Jack Ma

Spiritual masters cultivate a network of opportunity

Questions are asked as to how a self-proclaimed qigong master has managed to make a fortune from the rich and famous

PUBLISHED : Sunday, 28 July, 2013, 12:00am
UPDATED : Sunday, 28 July, 2013, 8:40am

For two decades, self-proclaimed qigong master Wang Lin led a comfortable life outside the media glare - until photos were leaked last week showing him receiving billionaire Alibaba founder Jack Ma Yun at his villa in Jiangxi's Luxi county.

For many, the image of Wang hobnobbing with the rich and famous focused overdue attention on the cosy relationship between such spiritual masters and the country's elite. It also reignited a heated debate over qigong itself. Is it a valuable healing practice or superstition?

Over the years, the 61-year-old qigong master cultivated an impressive network of powerful friends, including Liu Zhijun , the former railways minister who this month received a suspended death sentence for corruption.

After The Beijing News revealed Wang's July 3 meeting with Ma - the purpose of which remains unclear - internet users circulated photos of him rubbing shoulders with dozens of celebrities, such as action star Jet Li and actress Vicki Zhao Wei.

Previously, Wang had claimed to cure many patients - among them late Indonesian dictator Suharto. He once boasted he had turned down some 70 green-card offers from US intelligence agencies seeking to persuade him to emigrate.

In the meantime, Wang had made a fortune from his admirers, the paper said. He acquired a Rolls-Royce, three Hummers and a villa in a Yifeng county nature area.

Questions have also been raised about his past. Quoting a retired Nanchang prison warden Xie Zuqing , The Beijing News alleged Wang was sentenced to seven years' jail for swindling in 1979. Wang has not responded to the claim.

The spotlight soon turned to Wang's qigong performances, where he has claimed to possess supernatural powers to heal and even reanimate the dead. Video clips of Wang claiming to resurrect a dead snake surfaced.

The Beijing News said Wang had even promised to give Liu a "warrant stone" to safeguard him from downfall. Apparently, Liu never got the gift. Either that or the stone didn't work.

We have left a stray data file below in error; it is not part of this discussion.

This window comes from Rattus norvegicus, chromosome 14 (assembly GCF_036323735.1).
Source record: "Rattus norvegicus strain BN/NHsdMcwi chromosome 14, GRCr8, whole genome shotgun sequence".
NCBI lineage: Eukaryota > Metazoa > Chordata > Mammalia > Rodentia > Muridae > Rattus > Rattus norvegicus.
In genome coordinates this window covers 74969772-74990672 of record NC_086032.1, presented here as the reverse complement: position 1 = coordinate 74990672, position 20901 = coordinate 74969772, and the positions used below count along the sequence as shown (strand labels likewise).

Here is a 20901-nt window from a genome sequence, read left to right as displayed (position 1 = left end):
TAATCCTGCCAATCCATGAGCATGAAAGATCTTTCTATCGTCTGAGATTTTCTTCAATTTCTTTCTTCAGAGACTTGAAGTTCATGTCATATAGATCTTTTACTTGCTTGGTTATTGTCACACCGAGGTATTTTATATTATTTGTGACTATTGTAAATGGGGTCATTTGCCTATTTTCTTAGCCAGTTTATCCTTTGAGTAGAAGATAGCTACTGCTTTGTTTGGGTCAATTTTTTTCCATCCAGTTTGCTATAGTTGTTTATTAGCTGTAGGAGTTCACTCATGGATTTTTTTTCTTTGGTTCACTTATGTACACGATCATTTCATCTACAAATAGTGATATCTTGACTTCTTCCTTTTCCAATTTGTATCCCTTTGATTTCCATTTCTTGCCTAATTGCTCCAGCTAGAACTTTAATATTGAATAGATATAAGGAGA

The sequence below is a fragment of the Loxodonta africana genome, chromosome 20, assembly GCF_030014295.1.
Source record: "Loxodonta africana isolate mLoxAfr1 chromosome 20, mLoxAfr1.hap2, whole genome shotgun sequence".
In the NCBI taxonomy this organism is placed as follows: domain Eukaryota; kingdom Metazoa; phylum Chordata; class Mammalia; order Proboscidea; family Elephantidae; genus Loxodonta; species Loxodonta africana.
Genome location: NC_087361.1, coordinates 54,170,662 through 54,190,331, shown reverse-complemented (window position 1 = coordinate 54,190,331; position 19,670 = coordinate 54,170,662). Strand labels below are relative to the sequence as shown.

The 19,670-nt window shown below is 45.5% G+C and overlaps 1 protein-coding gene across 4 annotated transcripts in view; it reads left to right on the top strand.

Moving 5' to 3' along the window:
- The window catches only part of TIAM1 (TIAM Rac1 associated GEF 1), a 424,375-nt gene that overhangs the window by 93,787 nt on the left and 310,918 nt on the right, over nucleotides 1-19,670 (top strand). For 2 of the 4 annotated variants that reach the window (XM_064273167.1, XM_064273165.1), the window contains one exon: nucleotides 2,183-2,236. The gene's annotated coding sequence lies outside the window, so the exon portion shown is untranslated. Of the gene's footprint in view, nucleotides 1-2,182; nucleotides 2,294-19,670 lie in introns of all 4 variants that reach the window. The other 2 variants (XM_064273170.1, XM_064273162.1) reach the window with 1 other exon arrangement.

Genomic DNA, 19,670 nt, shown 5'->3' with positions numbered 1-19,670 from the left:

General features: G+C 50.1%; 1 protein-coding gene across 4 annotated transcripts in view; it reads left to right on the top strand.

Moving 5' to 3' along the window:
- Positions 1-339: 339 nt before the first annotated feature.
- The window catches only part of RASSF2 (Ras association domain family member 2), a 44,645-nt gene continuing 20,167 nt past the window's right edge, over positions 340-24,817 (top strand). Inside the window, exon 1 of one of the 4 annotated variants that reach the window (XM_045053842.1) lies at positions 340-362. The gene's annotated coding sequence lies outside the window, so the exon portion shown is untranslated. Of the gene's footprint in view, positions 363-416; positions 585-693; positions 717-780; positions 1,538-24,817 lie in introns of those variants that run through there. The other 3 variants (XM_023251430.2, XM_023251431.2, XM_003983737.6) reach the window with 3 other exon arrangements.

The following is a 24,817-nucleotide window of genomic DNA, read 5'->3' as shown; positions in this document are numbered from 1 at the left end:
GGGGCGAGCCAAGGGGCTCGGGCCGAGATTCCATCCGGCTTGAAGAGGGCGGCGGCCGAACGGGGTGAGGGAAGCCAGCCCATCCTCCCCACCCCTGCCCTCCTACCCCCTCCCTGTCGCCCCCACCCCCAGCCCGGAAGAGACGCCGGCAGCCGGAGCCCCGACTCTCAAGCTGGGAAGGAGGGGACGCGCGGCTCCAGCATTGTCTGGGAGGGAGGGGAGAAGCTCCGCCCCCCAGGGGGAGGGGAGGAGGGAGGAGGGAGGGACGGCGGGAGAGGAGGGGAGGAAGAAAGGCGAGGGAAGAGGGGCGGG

A commentary in People's Daily-affiliated haiwainet.cn on Tuesday likened Wang's feats and those of many other supposed qigong masters to street performances - as they could not be scientifically substantiated.

"How could the elites be still willing to pursue these masters in droves?" the item asked. "Or don't people like [Jack] Ma Yun and Vicki Zhao have a basic knowledge of science?"

The commentary added that the elites might be using the masters and powers they claim to possess as a way to reach others with more prominent social status.

Movie star Li Bingbing acknowledged to The Beijing News having once sought his help over her mother's illness. She stopped short of endorsing his treatment as effective.

The Southern Metropolis Daily questioned why so many in power - including corrupt officials - sought comfort from people like Wang, while most of the public was likely to dismiss them as quacks.

The paper noted that Ma was accompanied to Wang's home by Luxi county governor Yao Hu . The county's publicity department admitted the government was keen to court Ma for investment. The paper said Wang was highly regarded among local bureaucrats for serving as a bridge to higher authorities and promoting the county among the elites.

Later in the week, The Beijing News disclosed that Wang had been allowed to build a second villa inside a Yifeng county nature reserve in 2008.

The Xiaoxiang Morning Post said in a commentary that Wang's mastery lied in his ability to cultivate a network of stars, business elites and government officials.

"To some extent, Wang's tale amounts to a surrealistic fable which is about nothing but the collusion among opportunists and the collusion between power and money," it said.


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